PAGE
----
The Boy Who Streamed Too Much

So after digging in on the streaming for Reclaim Karaoke Tuesday night, I turned to preparing a discussion about Mario Bava’s seminal giallo film The Girl Who Knew Too Much (1963). That discussion happened last night, and it was streamed all the way from a basement in Trento, Italy to a classroom in San Juan, Puerto Rico—the internet still amazes me! Paul Bond and I have collaborated on a couple of sessions for Antonio Vantaggiato‘s Italian Cinema and Culture class back in May of 2020 and 2021. In May of 2020 the Pandemic was still relatively young, and I had just started experimenting with streaming in earnest, so doing that session with Paul for Antonio’s class was a bit of a trainwreck.

Discussion of Bava’s Evil Eye with Paul Bond back in May of 2020

Despite quite a few issues, I think we got our point across. In that session we discussed the U.S. cut of Mario Bava’s  The Girl Who Knew Too Much titled Evil Eye, and you can read all about that session in both mine and Paul’s follow-up posts.

Diabolik: a Cultural Revolution Comic on Film

In 2021 we changed it up for the course visit and discussed Mario Bava’s adaptation of the comic Diabolik in his 1968 film Danger: Diabolik.  Again, there’s a blog re-cap of that session,  but the real break-through for me with that session was upping my streaming game from the previous year’s disaster.

In fact, that’s a good segue into last night’s session because there were a few things different from 2021, most noticeably Paul Bond’s absence. That was entirely on me given I didn’t allow enough time to prepare given relatively short notice, but I’ll fix that next time as he was sorely missed. Another new element is that I used PeerTube to provide a livestream of the introduction, that immediately after the class ended became an instant archive for the talk. I was able to stream both my introduction as well as the entire film for the class in Puerto Rico from my Italian basement, it’s like they were really watching an Italian film from Italy 🙂 probably the best news was that the stream proved quite solid throughout, there was a glitch on the Puerto Rico side a few minutes before the end of the film, but they were able to wait until the stream ended and then published to go back and finish it, which is pretty awesome.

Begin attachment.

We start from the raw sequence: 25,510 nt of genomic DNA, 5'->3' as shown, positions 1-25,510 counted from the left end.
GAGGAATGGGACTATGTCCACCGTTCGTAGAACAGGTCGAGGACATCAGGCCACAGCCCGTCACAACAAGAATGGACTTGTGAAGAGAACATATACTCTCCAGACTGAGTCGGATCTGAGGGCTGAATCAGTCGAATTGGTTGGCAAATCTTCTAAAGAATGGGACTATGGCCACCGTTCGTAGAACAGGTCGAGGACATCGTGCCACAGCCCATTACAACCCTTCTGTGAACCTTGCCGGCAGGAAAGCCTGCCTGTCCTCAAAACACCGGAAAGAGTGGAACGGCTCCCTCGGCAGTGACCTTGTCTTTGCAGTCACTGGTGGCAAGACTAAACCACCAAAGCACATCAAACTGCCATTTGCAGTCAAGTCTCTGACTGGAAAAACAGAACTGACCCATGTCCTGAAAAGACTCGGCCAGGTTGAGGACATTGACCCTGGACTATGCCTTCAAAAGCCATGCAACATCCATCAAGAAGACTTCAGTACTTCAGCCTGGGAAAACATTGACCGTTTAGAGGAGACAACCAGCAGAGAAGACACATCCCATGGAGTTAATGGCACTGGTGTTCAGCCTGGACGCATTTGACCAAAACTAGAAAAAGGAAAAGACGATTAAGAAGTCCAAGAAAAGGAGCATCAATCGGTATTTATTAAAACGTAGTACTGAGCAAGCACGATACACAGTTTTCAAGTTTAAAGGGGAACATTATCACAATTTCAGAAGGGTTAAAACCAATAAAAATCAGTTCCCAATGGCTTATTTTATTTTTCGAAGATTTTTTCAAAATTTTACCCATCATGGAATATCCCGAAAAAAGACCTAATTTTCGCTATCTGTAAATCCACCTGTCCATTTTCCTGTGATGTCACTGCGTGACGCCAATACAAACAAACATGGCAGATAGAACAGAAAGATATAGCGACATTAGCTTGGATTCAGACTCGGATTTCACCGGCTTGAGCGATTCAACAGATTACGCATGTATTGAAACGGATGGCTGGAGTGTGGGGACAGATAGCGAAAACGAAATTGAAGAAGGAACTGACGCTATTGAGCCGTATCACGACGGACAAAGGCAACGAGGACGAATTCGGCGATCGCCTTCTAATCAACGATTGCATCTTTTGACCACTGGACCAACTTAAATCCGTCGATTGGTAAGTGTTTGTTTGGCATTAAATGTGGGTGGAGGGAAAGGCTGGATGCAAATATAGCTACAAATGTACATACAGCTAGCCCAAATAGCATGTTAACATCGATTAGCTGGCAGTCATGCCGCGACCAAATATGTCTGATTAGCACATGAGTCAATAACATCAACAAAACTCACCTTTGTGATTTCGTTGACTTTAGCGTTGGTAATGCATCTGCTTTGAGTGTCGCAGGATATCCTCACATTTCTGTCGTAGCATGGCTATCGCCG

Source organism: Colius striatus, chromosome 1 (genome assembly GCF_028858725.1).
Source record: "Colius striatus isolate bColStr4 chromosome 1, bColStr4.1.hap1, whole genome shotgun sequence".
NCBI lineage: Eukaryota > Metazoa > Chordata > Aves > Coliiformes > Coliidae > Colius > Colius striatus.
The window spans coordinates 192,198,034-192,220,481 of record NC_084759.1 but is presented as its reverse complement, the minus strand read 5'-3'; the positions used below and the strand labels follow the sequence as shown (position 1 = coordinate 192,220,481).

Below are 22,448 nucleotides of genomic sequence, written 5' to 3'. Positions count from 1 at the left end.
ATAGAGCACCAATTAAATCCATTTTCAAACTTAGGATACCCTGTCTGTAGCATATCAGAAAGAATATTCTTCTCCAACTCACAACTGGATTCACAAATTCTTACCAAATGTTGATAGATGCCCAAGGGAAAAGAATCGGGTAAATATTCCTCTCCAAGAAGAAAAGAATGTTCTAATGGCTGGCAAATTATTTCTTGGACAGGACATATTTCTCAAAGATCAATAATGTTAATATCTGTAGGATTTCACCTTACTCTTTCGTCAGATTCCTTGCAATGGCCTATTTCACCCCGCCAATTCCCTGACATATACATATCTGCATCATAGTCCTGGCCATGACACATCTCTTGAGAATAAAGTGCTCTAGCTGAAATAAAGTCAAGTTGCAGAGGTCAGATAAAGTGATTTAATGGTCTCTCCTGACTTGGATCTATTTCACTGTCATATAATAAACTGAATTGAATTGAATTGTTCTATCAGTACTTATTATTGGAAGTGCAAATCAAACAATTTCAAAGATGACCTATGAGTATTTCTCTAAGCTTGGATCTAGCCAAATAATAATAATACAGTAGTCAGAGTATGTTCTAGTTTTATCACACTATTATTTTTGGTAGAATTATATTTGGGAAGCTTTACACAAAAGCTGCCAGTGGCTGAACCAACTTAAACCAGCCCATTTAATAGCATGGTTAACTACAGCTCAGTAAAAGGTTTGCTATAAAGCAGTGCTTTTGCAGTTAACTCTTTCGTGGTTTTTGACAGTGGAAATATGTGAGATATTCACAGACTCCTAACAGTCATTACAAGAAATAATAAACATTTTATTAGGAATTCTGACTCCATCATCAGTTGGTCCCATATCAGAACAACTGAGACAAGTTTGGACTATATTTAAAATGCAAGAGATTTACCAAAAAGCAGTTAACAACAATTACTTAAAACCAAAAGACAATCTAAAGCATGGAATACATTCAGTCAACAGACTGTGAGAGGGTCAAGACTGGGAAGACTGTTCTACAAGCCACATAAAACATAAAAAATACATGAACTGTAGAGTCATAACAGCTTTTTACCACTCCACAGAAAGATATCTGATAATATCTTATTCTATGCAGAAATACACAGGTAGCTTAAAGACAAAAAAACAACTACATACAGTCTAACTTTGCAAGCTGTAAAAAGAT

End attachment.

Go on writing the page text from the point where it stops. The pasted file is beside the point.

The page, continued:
And finally, I think my ability to produce the stream on-the-fly was lightyears beyond my attempt in 2020. And while the 2021 iteration went pretty well overall—especially the addition of  OBS Ninja to bring Paul in—I had yet to really play with OBS Studio’s features, which allows for previewing scenes before switching them, which made a huge difference. I really just have to dial-in my green screen and get the Streamdeck programmed in time and I’ll be off to the races given I could have removed myself from the video clips sooner than I did with my current setup, but again it all worked remarkably well considering who was running it!

It still blows my mind that I was simultaneously producing and live streaming an hour-long intro to Mario Bava’s The Girl Who Knew Too Much to a classroom halfway around the world, and then was able to stream the entire film for them seconds later. It was almost quicker than inserting a DVD. All of this made possible by a personal video platform, (powered by PeerTube running on Reclaim Cloud). It’s pretty amazing how far all this tech has come, and I really love playing with it for something like this, so thank you Antonio for letting me experiment so wildly and being so cool year after year. You rule!

Image of film streaming on Peertube with live chat

Film streaming on Peertube with live chat!

And while we did use Zoom to connect, in the end it was somewhat unnecessary given there was no camera on the students and there was no easy way to read the room or interact. The other part of this experience that would make it even better would ensuring the room had a camera on the audience with its own IP address that I could feed into something like OBS Ninja or an ATEM Mini or VLC in order to provide a real sense of interaction. In fact, from my point-of-view having people remotely join Zoom in previous years’ sessions was better than me talking to a room full of people I couldn’t see. That’s the real trick of doing a hybrid presentations/events like this, having a visual of the room and the attendees for remote presenters so there’s a mutual feeling of connection.

Some other streaming notes, I used VLC to create a playlist of clips to talk about during the introduction. I had to remember to pull the audio feed from VLC into OBS through Loopback. Once I resolved that it all worked a treat. I also had Zoom as a source in Loopback to pick up Antonio and the class for the stream. Having separate video and audio for Antonio and the students would have been the cherry on top.

I did finally get Handbrake to make the english subtitles available on the ripped DVD, but it was unnecessarily frustrating. So to avoid future struggles, I’m going to record my solution. I found that selecting a .mkv formatted video with the subtitles track having only  “Default” selected was the only combination that worked.

Image of subtitle interface in Handbrake

Subtitle interface in Handbrake

All in all I’m happy with how the production came together technically. There is still more to do, but this signaled progress for me. As for my introduction to the film, well that might be worth another blog post, but suffice to say I’m pretty good at getting excited about Mario Bava then parroting what others smarter than me have said to back some of those emotions up adequately 🙂 I mean this is a “b” blog after all.

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One Response to The Boy Who Streamed Too Much

  1. Pingback: Reclaim Karaoke at the Rockaway Club | bavatuesdays

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